I apologize for my self-imposed electronic blackout this weekend -- my play was performing and I simply didn't want to waste the precious few minutes I had with my lovely babes (pictured below) blogging. So, my bloggy pals, you now know that your place is on a rung below my family. Hope that wasn't too painful to hear...
I'm not sure I can express all that this weekend was. But let me try, anyway.
Opening night was abysmal, at least for me. I fumbled, got completely lost, and dropped a paragraph -- this is not my norm. I felt that I let down my scene partner, the director, and, most of all, the playwright -- who was in the audience. Bad move on my part, but it set me up for some of the most astounding work I've ever done in front of an audience.
As an actor, I am well aware that my biggest hurdle is my own brain. I over-think. I censor. I evaluate in the midst of performance. I'm quite certain that this is what caused my stumble on opening night and I knew what the fix was, but would I be able to push my own brain out of my body so that my body could do the work? The scene is brief and escalates quickly, so there is no warm-up, no easing into the moment. I had to go there immediately and live there fully.
I have had glimpses of this feeling of stepping our of my brain and into my body before -- in acting classes a couple of times. One time, I got a devastating note from a director before a final dress rehearsal and the rawness and panic I felt about the show slid effortlessly into the rehearsal, but I was never able to bring that back to any performance. I wouldn't say that I was ever BAD doing that work, just not really good.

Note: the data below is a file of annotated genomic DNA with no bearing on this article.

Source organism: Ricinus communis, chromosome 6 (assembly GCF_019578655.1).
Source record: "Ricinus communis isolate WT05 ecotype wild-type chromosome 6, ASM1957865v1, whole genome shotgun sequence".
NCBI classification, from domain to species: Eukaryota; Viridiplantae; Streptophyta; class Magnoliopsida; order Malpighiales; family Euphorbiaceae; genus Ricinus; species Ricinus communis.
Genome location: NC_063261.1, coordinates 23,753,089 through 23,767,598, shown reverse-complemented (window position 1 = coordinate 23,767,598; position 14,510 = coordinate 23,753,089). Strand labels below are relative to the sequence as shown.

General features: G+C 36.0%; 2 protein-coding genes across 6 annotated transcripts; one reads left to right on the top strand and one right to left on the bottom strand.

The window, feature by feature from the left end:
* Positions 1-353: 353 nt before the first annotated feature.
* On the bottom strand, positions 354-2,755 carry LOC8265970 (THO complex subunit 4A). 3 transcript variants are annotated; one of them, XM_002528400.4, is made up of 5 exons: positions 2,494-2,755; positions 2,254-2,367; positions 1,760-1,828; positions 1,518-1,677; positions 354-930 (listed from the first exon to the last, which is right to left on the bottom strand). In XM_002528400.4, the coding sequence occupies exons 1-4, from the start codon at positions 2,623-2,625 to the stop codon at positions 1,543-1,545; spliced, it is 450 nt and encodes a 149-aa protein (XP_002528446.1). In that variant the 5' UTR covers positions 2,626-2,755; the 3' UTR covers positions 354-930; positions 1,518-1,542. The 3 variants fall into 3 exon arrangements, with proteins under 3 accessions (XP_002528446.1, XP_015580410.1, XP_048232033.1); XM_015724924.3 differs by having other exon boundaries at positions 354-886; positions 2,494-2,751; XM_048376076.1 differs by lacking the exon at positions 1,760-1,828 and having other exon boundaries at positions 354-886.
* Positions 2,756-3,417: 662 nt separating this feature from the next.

As I took the stage Friday night, I felt all of the stress about opening drift away. I started breathing and could feel the breath come up from my toes, could feel it pushing energy into my fingertips. When my scene partner came onstage, I looked at him and he looked back and it was as if I was seeing him for the first time. The scene started and I gave up control entirely. It ended entirely too soon. Backstage, I was thrilled. So much more real, so much more invested, so much more authentic. What a great feeling!
I felt the momentum, knew that somehow I was on the verge of something I have never achieved -- the perfect melding of me, my partner, and the script. Every time I took the stage, I felt energized, open and, well, open. I was listening, closely, closely with my entire body and I had pushed the censoring mechanisms out of my brain, out of my conscious.
The Saturday night and Sunday afternoon performances will go down as a benchmark for me -- as moments when what was happening onstage, in me, and with my scene partner were perfectly balanced on that thin line between love and hate. Where I dropped the cloak of comfort and opened myself to him and to the moment. Where I got out of my own way. Where in six minutes I went from me and a coffee mug and OK to completely wrecked, shaking and dazed, wide open and immensely vulnerable. I've never come off stage that completely spent, that utterly used.
I cannot say enough that this absolutely has everything to do with the material, the direction, and the skill of my scene partner. The script must have an emotional hook and the director must create an environment ripe for exploration. An actor doesn't get to that place of pure honesty if he or she cannot trust that the person onstage with them will go there with them -- to that place where following an impulse is greeted with an honest reaction, where in the moment you decided to shut me up with a kiss and ruin me, right there in front of sixty people we don't know. I was drunk and delirious, barely able to walk -- I have never been so happy to feel so bad in my entire life.
So thank you to Brian, Brian, Joe, (and Brian) for this completely extraordinary experience. Joe, if you ever bring more to the tale of Pip and Kit, I want to be there and go there with you.